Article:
Now Showing at: most major theaters.
Review by: Larry Thomas
George Clooney can be a very engaging actor. He is also capable of being an even better director, witness his two films so far: Confessions of a Dangerous Mind and Good Night and Good Luck These films reveal him to be an exceptional craftsman behind the camera.
Unfortunately, Michael Clayton, Clooney’s latest outing as an actor and co-producer, is nowhere in the league of those films. It’s not necessarily a bad film, as it’s well made and has a terrific cast. It’s just that it seems to be an exercise in “déjà vu all over again.” If you’re a fan of intelligent thrillers, and know the recipes, you’ll recognize a cup of Erin Brockovich, a pinch of The Firm, a tablespoon of The Conversation, and a dollop of The Verdict and Three Days of the Condor in this stew.
Michael Clayton is a “fixer” in a prestigious law firm. His job is to put out fires before they become explosions. Clayton’s not a partner, and doesn’t argue cases in court. He works under the radar to accomplish what’s needed on behalf the company’s clients. One of the firm’s key litigators has flipped out and is wreaking havoc with a major class action lawsuit involving a big company allegedly causing ecological damage in a small farming community. In trying to contain the situation, our hero discovers more about the case than is healthy for himself and those around him.
Clooney is ok as Clayton, although we see way too much of him stalking the scenery looking glum. He walks, he thinks, he inquires… all of which stretch the running time to excess. The brilliant British actor Tom Wilkinson plays the litigator who is determined to expose the case for what it is. His performance, while not quite bordering on parody, is reminiscent of Peter Finch’s Howard Beale in Network…a raving lunatic who speaks the truth.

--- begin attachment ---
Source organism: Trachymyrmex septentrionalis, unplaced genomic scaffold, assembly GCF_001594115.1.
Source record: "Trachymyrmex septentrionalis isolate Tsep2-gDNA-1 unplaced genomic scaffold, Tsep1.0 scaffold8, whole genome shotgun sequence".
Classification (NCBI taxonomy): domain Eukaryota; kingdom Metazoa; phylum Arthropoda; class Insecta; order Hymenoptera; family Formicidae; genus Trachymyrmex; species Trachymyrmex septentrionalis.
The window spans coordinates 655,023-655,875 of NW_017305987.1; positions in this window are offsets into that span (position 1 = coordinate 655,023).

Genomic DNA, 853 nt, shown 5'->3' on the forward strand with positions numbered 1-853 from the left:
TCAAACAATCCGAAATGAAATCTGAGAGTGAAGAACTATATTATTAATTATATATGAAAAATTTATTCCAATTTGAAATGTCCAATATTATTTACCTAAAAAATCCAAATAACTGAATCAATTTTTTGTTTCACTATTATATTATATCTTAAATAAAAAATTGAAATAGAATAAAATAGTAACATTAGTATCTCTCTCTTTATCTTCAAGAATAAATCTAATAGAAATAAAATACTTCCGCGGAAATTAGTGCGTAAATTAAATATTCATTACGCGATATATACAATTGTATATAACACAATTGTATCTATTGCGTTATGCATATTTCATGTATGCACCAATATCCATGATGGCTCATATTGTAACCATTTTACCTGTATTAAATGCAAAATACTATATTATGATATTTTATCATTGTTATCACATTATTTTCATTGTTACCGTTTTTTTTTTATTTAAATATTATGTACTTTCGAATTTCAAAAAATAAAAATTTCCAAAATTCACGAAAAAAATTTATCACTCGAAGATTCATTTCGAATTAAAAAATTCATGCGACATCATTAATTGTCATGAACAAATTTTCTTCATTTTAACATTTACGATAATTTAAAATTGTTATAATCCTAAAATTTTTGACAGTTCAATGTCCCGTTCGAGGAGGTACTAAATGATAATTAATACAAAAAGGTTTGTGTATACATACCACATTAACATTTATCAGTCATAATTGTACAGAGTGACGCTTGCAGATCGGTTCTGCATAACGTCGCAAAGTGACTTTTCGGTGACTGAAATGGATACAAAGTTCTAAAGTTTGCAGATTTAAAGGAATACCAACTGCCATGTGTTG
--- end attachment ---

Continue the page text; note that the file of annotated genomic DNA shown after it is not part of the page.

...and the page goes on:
Another Brit thespian, Tilda Swinton, is the corporate attorney on the other side of the fray. She is always amazing to watch on screen, and this role is no exception. In films as varied as The Deep End and The Chronicles of Narnia, she inhabits a character so that we believe she is who she appears to be.
The director Sydney Pollack has the thankless job of portraying the head of the law firm, a job—and a role—he can do in his sleep. Perhaps he might have been a better choice to direct Michael Clayton, given his success at helming such legal thrillers as An Ansence of Malice and the aforementioned The Firm and Three Days of the Condor.
Tony Gilroy makes his directing debut here, after having penned the screenplays for all three Bourne films. He needs a little more apprenticeship, but has the makings of a decent writer-director.
Despite having one plot point that is almost laughable, no particularly likeable characters, and running at least fifteen minutes too long, if you like this kind of film, and if you like George Clooney, then Michael Clayton is certainly more watchable than the continuous barrage of low-brow tripe churned out by the studios on a weekly basis.